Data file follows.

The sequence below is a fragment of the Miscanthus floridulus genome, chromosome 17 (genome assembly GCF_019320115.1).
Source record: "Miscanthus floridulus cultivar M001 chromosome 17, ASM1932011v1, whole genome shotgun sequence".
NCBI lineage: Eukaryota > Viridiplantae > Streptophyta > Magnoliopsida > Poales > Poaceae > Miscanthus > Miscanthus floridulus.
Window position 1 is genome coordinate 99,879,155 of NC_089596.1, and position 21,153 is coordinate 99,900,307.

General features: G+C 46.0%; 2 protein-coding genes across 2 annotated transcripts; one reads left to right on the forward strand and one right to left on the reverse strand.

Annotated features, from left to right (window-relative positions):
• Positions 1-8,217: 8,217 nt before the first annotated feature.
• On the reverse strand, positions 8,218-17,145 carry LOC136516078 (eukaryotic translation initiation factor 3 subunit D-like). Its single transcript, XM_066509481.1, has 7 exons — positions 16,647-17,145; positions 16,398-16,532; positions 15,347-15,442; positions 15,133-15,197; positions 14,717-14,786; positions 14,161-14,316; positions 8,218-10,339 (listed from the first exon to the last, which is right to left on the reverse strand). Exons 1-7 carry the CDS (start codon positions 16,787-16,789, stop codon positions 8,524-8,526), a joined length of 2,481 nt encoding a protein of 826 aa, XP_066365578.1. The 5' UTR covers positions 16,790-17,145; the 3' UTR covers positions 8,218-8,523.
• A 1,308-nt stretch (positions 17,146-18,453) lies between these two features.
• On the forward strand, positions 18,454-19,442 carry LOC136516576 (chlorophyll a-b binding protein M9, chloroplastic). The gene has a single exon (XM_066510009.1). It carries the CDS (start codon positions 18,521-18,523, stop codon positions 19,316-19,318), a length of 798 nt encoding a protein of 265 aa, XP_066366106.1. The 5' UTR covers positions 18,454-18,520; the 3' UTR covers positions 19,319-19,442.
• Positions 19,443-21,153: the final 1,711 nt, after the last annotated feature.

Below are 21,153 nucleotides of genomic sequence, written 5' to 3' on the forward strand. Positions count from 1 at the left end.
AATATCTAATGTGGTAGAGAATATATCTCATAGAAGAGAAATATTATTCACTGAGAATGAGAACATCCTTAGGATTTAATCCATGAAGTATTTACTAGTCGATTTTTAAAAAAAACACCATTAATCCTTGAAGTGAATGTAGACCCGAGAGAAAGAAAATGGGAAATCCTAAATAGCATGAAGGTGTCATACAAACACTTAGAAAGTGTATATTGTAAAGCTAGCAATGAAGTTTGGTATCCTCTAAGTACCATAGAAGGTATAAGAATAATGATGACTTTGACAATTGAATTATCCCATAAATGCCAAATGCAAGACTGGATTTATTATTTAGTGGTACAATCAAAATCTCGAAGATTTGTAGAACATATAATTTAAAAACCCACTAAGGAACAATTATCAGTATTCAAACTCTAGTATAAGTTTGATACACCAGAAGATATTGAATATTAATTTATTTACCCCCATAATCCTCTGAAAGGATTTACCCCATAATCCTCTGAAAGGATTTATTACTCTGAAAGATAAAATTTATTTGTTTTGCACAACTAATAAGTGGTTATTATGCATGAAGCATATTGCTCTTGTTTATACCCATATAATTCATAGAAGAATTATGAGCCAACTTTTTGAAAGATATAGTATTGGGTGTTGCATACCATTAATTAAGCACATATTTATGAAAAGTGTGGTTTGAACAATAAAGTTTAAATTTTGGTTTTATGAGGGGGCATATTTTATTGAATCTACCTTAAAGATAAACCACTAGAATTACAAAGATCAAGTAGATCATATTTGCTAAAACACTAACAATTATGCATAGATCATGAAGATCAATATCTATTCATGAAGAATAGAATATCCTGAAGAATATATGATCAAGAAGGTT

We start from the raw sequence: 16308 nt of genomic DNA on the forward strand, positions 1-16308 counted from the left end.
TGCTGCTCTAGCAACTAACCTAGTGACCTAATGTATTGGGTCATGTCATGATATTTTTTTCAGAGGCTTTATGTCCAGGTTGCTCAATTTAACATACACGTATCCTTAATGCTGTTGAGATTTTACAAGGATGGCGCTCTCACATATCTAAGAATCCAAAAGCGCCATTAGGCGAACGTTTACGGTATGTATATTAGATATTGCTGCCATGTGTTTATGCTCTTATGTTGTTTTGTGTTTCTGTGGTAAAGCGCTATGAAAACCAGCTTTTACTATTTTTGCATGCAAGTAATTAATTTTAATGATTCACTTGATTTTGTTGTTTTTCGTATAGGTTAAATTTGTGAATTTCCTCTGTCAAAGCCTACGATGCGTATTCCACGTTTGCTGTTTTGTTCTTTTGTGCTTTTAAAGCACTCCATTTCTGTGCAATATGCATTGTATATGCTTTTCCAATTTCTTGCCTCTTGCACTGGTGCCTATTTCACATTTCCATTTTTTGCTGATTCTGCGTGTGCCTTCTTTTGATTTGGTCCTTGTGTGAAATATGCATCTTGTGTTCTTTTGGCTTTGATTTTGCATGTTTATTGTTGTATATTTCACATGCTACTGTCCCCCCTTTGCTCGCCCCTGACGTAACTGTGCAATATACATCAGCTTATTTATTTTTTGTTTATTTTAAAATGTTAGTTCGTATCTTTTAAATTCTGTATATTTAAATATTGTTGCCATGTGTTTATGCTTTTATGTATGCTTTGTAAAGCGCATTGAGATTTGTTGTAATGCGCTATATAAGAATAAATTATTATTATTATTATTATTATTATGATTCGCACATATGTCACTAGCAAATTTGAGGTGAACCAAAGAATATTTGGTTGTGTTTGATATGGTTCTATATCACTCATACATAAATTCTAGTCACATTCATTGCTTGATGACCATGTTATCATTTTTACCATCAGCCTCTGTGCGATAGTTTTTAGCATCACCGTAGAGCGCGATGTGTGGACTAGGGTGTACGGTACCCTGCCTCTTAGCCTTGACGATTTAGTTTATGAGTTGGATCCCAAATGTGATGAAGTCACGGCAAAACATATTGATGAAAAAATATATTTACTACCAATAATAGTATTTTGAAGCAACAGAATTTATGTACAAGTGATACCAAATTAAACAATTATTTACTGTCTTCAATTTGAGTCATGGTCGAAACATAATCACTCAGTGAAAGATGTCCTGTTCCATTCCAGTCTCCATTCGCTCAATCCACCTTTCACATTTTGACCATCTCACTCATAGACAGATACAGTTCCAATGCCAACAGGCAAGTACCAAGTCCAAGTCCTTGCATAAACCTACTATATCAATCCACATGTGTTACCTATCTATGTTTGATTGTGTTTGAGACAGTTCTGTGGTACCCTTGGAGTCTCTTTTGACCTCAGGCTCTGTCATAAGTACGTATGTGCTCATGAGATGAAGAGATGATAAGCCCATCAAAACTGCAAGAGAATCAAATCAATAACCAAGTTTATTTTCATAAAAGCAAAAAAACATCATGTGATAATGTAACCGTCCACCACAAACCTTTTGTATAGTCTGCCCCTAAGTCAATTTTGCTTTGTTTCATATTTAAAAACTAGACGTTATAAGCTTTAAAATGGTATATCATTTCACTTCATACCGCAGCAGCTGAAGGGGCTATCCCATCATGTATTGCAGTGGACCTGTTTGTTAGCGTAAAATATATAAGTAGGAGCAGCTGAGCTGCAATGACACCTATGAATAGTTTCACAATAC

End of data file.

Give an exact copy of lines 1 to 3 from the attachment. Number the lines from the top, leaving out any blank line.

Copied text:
The sequence below is a fragment of the Miscanthus floridulus genome, chromosome 17 (genome assembly GCF_019320115.1).
Source record: "Miscanthus floridulus cultivar M001 chromosome 17, ASM1932011v1, whole genome shotgun sequence".
NCBI lineage: Eukaryota > Viridiplantae > Streptophyta > Magnoliopsida > Poales > Poaceae > Miscanthus > Miscanthus floridulus.